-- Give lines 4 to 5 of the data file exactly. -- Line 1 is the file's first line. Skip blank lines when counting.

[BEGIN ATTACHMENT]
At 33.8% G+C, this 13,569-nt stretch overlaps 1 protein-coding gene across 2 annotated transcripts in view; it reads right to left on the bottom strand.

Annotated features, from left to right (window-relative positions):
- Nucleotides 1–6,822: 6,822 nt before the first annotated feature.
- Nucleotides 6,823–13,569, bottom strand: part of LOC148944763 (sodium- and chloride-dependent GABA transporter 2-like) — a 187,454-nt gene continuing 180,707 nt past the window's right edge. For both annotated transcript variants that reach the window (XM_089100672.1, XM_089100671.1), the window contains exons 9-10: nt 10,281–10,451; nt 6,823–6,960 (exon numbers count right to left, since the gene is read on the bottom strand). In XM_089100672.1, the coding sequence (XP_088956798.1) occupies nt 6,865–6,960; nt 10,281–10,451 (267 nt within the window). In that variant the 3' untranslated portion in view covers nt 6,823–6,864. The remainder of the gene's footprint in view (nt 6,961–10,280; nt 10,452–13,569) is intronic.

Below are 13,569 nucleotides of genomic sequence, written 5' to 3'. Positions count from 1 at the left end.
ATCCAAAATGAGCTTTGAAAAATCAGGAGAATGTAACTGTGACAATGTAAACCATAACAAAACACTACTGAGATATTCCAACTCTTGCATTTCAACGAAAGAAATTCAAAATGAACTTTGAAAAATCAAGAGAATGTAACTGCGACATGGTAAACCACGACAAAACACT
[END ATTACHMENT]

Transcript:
- Nucleotides 6,823–13,569, bottom strand: part of LOC148944763 (sodium- and chloride-dependent GABA transporter 2-like) — a 187,454-nt gene continuing 180,707 nt past the window's right edge. For both annotated transcript variants that reach the window (XM_089100672.1, XM_089100671.1), the window contains exons 9-10: nt 10,281–10,451; nt 6,823–6,960 (exon numbers count right to left, since the gene is read on the bottom strand). In XM_089100672.1, the coding sequence (XP_088956798.1) occupies nt 6,865–6,960; nt 10,281–10,451 (267 nt within the window). In that variant the 3' untranslated portion in view covers nt 6,823–6,864. The remainder of the gene's footprint in view (nt 6,961–10,280; nt 10,452–13,569) is intronic.

Below are 13,569 nucleotides of genomic sequence, written 5' to 3'. Positions count from 1 at the left end.